Saturday’s extravaganza was a bargain delayed in its delivery: Stapleton had initially scheduled his stop for November 2020, but the pandemic had other plans.
“How many of you bought this ticket two years ago?” Stapleton asked the room early in his set, to raucous cheers. “Well, here we are, finally.”
Stapleton’s set, a breezy 90-minute showcase, was a muscular reminder of how far he’s come in a pretty brief period of time. His last trip through town, in June 2018, was next door at AT&T Stadium — to that point, the list of artists who have performed at both Arlington sports monstrosities has to be extremely short.
Just six years ago, he was packing out Dallas bar City Tavern ahead of the Academy of Country Music Awards ceremony at AT&T Stadium. Now, Stapleton can stand center stage as an enormous tin can of a room sings his lyrics back at him full force.
If the Grammy-winning singer-songwriter was at all thrown by the scale, which included gigantic video screens flanking the stage tucked deep into centerfield, it didn’t manifest itself in the music. (That said, it was clear the impact a full stadium had, as he paused a few times to “take this in,” including snapping a photo: “I’m gonna take a picture of ya,” he said, lifting his digital camera up. “I’m gonna remember this moment.”)
With his wife, Morgane Stapleton, providing her otherworldly vocal accompaniment — the pair’s acoustic rendition of “Maggie’s Song,” from his latest record, Starting Over, was gorgeous and wrenching — and Mickey Raphael joining throughout on harmonica, Stapleton and his bandmates plowed through bluesy, folky, soulful tracks.
Highlights included the set opening “Whiskey and You,” and the scorching one-two punch of “Arkansas” and “Midnight Train to Memphis” — that are often classified as country on account of Stapleton’s pungent Kentucky accent than anything else.
It's mildly strange to think of such intimate, raw-nerved songs as being stadium fodder, yet Stapleton pulled it off, making the cavernous room seem cozier than its steel-clad surfaces felt. From first act to last, the sound system fought a mostly losing battle with the myriad hard surfaces inside Globe Life Field, introducing a vicious echo and loss of vocal and instrumental nuance inherent in every stadium concert experience.
There was no questioning the country bona fides of the evening’s penultimate act. Willie Nelson, arguably the only name on the bill whose reputation befits such a massive space, walked on stage to a standing ovation.
The 88-year-old Texas icon settled onto a stool, strummed the opening chords of “Whiskey River” on his well-worn guitar named Trigger, and the scent of marijuana seemed to arrive instantaneously. It felt, as much as anything can in these upside-down times, both unifying and liberating.
Apart from the stool, which Nelson perched upon throughout the hour-long set, there weren’t any other apparent concessions to aging, unless you count the number of songs on which his son Lukas Nelson took lead vocals. Seated alongside him, Lukas kept a watchful eye on his father all night, leaning in to harmonize or take the band through covers (Stevie Ray Vaughan’s “Texas Flood,” Kris Kristofferson’s “Why Me”).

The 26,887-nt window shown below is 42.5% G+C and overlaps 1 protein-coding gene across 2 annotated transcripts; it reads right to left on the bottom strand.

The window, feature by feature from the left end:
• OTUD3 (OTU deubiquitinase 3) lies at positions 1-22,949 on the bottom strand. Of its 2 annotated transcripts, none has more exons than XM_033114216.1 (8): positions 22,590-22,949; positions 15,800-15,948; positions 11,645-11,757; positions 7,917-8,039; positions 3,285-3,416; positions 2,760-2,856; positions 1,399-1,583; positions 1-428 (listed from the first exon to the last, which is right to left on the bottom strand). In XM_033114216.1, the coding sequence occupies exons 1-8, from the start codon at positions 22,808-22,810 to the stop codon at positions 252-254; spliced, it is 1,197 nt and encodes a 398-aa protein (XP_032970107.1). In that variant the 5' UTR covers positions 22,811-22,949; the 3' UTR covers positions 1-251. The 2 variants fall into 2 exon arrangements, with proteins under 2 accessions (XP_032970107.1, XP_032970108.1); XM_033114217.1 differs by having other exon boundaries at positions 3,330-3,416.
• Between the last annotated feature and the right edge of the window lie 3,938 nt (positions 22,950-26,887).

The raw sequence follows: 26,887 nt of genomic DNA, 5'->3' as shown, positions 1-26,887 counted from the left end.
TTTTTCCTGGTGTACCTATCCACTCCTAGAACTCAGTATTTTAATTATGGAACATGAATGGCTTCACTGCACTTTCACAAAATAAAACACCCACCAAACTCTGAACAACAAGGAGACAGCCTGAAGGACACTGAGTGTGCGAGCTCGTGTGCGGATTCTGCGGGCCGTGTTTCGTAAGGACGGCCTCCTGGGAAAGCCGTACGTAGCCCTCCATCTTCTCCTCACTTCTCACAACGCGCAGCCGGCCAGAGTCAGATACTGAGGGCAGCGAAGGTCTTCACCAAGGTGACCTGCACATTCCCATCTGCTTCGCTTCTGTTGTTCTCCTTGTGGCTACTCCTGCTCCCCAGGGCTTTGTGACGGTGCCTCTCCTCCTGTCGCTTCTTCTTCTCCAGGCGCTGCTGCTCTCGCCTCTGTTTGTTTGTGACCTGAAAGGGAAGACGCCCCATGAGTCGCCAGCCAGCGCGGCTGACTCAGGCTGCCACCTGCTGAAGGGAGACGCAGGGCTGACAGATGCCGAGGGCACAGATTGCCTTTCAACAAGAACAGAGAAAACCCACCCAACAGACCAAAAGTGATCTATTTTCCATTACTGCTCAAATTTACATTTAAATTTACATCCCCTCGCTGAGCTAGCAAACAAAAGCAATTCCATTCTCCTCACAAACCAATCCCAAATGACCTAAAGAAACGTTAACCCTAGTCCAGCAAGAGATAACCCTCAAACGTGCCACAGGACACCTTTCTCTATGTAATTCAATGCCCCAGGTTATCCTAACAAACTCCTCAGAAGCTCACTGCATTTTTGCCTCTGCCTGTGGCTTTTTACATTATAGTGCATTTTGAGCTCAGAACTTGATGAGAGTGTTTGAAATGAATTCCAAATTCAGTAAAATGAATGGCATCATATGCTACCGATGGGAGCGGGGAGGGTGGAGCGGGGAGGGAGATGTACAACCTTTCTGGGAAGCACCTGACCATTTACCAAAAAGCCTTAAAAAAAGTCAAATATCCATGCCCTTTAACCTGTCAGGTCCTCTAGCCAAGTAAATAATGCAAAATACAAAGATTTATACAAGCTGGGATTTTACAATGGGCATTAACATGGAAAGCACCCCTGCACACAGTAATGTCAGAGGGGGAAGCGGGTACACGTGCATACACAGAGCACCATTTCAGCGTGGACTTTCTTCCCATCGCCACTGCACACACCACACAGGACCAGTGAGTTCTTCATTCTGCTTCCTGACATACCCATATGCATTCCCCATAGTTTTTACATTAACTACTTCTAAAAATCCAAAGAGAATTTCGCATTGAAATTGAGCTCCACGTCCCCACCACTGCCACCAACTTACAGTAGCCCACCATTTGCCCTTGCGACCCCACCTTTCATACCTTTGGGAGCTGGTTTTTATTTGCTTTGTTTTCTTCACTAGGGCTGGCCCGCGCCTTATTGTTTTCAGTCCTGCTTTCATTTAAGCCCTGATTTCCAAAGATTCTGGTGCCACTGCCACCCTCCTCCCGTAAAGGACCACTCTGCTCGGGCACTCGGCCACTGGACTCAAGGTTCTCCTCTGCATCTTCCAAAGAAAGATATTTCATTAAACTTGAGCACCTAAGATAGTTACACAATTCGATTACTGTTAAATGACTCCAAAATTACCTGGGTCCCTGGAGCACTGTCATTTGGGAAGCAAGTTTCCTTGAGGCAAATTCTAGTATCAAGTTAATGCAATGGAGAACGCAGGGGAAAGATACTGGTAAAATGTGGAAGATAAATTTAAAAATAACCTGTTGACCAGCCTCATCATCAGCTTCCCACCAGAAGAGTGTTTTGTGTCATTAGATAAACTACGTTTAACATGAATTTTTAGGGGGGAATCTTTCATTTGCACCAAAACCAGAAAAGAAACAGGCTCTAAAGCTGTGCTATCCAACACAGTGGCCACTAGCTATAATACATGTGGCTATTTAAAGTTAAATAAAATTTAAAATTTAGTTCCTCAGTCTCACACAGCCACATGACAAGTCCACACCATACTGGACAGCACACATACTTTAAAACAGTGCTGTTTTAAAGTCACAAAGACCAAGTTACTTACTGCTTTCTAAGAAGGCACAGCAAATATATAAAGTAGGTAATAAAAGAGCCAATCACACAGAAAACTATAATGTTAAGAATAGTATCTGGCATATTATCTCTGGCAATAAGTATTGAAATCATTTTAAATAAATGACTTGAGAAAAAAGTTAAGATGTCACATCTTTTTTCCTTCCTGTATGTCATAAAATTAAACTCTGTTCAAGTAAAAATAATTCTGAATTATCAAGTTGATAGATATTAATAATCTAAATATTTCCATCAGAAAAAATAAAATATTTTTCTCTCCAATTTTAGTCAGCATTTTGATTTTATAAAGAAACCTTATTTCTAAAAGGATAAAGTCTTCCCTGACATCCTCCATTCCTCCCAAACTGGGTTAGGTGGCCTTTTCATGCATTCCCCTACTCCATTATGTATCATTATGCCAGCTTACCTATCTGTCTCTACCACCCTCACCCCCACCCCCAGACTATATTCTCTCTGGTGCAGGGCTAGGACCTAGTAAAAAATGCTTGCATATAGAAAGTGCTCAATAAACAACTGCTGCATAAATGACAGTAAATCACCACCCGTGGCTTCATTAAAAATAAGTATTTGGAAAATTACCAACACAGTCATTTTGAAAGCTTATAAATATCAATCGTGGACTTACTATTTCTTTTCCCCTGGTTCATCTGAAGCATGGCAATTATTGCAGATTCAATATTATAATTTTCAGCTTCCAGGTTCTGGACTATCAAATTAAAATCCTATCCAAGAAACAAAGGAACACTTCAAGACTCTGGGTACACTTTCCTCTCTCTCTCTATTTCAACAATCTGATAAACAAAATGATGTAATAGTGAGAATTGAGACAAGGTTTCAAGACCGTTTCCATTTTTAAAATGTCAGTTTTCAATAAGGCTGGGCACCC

Nelson, making his first local appearance in over two years and visibly coughing at several points, roused to life in spots; “Roll Me Up and Smoke When I Die” followed by “Still Not Dead” was a highlight, as was the unbearably poignant sight of father and son trading verses on Pearl Jam’s “Just Breathe” — but often seemed to be at something of a low ebb.
Regardless, it remains a joy to bask in Nelson's presence and be reminded of the extraordinary durability of his classics (“On the Road Again,” “You Were Always on My Mind” and “Still is Still Moving to Me” were aired out Saturday). He’ll be back in our neck of the woods in November, playing the considerably smaller Billy Bob’s Texas.
Jamey Johnson’s 35-minute set was as direct and satisfying as his flinty, deeply felt songs. The singer-songwriter easily filled the enormous space with cuts like “Keeping Up with the Jonesin’,” “Between Jennings and Jones,” and his smash hit “In Color,” which he turned into an extended sing-along with the crowd.
Johnson, backed by an octet of musicians that included a trio of horn players, capped his time on stage with an appropriately rowdy tribute to the recently deceased Tom T. Hall, tearing through “Faster Horses (The Cowboy and the Poet)” with palpable enthusiasm.
British singer-songwriter Yola, whose last visit to North Texas, in February 2020, found her at the Kessler Theater, worked through most of her just-released sophomore album, Stand for Myself, during her dynamic 30-minute performance. (If you were stuck in traffic and missed out, Yola will be back in March, headlining Deep Ellum’s The Studio at the Factory.)
Confidently stepping up to the challenge of filling such a huge room with her vivid blend of folk, country, soul and pop (the punchy take on her single “Diamond Studded Shoes” nearly lifted the roof off), Yola firmly set the tone for what was to come. Call it an early confirmation of this night being both money and time well spent.